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Has anybody seen a truss soffit detail like this before?

Micah_Witri | Posted in Green Building Techniques on

Good Morning,

Just wanted to share a roof detail idea I had in thinking about above roof insulation to a second story addition. I’ve attached the initial post it sketch I did, and then a more detailed scale version that I did to try to find the distance I needed to have the bottom truss chord extended past the wall.

I am planning a second story addition to a 50’s ranch and will incorporate some deep energy retrofit aspects to the project. Since I will be blowing the roof off already I wanted to add above sheathing insulation when the new rood goes up. Here is my take on a good way to hide the new roof thickness while achieving a much higher performance than what I currently have. It uses trusses with a unique bottom chord, dense pack cellulose in the bays, and rockwool on the exterior which also has a vented roof deck on top of it for asphalt shingles.

Half of the addition will be attic storage and half will be a vaulted ceiling master bed area so this roof is also designed to accommodate both of those needs. It will also keep the roofing the same across the whole building which should make construction a little simpler and allow for and easier continuous air barrier.

This plan right now includes dense pack between truss bays which I have never seen done and understand is a bit more work. But I also think its pretty doable with the right plan, and will give good performance without using spray foam but still allowing for an unvented assembly. 

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  1. Expert Member
    Michael Maines | | #1

    I sometimes extend the truss to create a deep overhang or porch, so your general concept is possible to do. The truss designer will need to know what load the overhang will experience, which might be hard to calculate. The overhang will be limited to 24" but it looks like that's enough for you.

    I have used mineral wool above the roof deck as exterior insulation. It needs to be vented.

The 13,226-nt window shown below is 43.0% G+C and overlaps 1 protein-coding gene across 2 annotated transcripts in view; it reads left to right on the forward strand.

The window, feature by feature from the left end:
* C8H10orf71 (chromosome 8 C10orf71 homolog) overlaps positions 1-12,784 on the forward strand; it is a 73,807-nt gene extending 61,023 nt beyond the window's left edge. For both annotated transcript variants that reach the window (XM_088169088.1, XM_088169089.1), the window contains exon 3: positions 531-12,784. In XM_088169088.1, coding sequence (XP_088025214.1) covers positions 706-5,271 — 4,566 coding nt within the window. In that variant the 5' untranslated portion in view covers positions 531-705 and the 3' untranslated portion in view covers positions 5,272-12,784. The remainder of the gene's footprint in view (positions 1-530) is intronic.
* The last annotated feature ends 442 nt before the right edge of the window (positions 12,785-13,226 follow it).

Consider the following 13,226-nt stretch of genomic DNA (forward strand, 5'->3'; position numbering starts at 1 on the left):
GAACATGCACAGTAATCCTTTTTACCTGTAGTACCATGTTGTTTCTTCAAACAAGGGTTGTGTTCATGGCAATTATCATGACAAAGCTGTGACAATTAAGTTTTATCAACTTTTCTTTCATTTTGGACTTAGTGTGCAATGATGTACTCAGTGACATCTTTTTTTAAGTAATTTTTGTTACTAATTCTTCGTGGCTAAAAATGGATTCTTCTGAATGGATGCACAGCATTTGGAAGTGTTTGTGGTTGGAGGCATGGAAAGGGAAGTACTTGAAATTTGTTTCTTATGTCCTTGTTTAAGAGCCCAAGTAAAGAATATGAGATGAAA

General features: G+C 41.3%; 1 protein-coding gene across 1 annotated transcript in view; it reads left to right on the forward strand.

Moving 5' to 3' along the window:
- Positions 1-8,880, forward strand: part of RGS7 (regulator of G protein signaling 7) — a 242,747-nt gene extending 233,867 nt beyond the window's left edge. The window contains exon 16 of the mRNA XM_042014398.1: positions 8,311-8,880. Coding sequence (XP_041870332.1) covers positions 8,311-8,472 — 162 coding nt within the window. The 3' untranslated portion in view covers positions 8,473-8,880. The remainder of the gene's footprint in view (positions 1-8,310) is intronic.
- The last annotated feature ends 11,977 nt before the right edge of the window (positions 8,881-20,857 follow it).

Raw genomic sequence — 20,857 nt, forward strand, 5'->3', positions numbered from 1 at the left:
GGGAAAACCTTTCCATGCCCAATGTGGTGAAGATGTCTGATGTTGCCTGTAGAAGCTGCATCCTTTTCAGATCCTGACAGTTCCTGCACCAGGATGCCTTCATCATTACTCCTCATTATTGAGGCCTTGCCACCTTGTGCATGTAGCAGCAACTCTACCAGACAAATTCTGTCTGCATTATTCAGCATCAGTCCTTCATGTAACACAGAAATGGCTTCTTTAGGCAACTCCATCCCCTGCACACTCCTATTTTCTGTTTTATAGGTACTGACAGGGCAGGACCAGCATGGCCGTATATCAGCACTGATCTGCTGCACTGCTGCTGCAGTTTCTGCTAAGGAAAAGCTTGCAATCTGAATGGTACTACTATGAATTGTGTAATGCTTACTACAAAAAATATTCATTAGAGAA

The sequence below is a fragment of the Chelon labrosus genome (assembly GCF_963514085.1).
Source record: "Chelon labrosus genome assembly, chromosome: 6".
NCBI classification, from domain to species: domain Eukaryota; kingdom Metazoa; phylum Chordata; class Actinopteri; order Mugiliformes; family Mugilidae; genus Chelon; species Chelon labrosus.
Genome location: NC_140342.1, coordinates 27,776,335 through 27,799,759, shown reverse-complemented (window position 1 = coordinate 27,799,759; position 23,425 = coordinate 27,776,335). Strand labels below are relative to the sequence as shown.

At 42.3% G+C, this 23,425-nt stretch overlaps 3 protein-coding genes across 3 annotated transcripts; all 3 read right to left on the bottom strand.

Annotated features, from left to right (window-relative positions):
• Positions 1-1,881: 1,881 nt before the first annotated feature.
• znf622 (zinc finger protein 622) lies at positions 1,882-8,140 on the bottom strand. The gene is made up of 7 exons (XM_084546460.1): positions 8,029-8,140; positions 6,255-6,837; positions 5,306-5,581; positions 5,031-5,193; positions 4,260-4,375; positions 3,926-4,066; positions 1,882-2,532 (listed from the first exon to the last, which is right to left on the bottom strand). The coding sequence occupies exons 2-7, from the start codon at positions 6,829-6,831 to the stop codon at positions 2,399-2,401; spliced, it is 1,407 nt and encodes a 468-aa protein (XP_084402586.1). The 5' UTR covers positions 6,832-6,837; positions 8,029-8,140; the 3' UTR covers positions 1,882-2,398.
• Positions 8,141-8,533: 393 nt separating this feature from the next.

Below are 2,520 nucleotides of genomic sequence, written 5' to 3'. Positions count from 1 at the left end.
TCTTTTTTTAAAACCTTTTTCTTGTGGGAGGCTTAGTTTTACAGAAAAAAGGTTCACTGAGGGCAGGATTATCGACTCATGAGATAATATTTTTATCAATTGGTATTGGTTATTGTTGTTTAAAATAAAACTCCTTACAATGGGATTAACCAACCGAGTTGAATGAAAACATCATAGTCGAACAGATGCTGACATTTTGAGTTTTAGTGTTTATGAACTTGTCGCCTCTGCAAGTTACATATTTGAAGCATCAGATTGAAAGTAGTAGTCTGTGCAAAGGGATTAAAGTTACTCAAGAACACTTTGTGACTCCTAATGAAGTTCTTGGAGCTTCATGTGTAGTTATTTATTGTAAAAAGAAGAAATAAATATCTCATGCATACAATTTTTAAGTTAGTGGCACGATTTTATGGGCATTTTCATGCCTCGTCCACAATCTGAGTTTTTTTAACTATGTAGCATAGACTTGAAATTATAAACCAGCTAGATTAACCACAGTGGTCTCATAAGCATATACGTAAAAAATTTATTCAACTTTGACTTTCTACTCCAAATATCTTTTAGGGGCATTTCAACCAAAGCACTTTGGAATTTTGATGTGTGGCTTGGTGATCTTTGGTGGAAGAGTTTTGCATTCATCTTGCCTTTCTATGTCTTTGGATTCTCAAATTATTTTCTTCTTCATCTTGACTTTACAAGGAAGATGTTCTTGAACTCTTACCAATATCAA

Installing cellulose well around truss chords will be a PIA. Since you're considering unusual assemblies anyway, I'll suggest a different approach that will be easier and just as effective: use parallel-chord trusses so you get vaulted ceilings on the interior (or a conditioned attic), install a vapor-permeable WRB over the trusses, install 2x strapping over the WRB along each truss, then install the roof sheathing over that. Then just dense-pack the entire truss cavity. It's called the Sarking membrane system and it can work well.

    1. Micah_Witri | | #2

      Hi Mike, thanks for the suggestion, Ill look it up but for sure open to unique assemblies if that work for what I am after. From your description it sounds like that assembly doesn't have exterior insulation, is that correct?

      If using a parallels chord truss wouldn't you be using a lot of extra insulation? like 14-16" dense pack? it seems like that would offset some of the extra labor of trying to set up the truss bays for dense pack.

      I know dense packing the truss would be tricky. My plan was to nail strapping or 3/4 plywood/Advantech rips on either side of the truss bay at 7-8 inches from the sheathing. Then insulweb one side of each bay, and across the front with maybe a couple baffles to break up the 15' run. Then it would be like packing a wall bay, except over head. I planned to hire this out except for the strapping which I would do myself. Maybe this is crazy and why nobody does it, but it seems close to doable to me and like a decent way to integrate a more standard truss into this assembly rather than kd or tji rafters.

      Another idea I had was to add a 2X4 flat on top of 2X6 truss top chord/rafter, then the rest of the building assembly I drew which would give me more space for insulation without running into as much of the truss middle chords. It would also give me more nailing for the sleeping on top of my insulation layer, hopefully making them easier to install. Not sure this is worth it but I know how tricky hitting a 1.5"rafter can be even without 5.5" of material in the way.

      One last note is that with your idea I would need come up with a overhang detail. I have already been thinking about this as half of my building has scissor trusses over it, so I can't use the detail in my pictures. I was going to try to sister those soffit/cantilever pieces on to the scissor truss but I'm not sure that will be strong enough with some roof load in the mix, even if the load may be pretty small ( this si RI, zone 5 so some snow but not crazy). In the Sarkin system, do you air seal like a monopoly frame and then add overhangs on top of the insulation?

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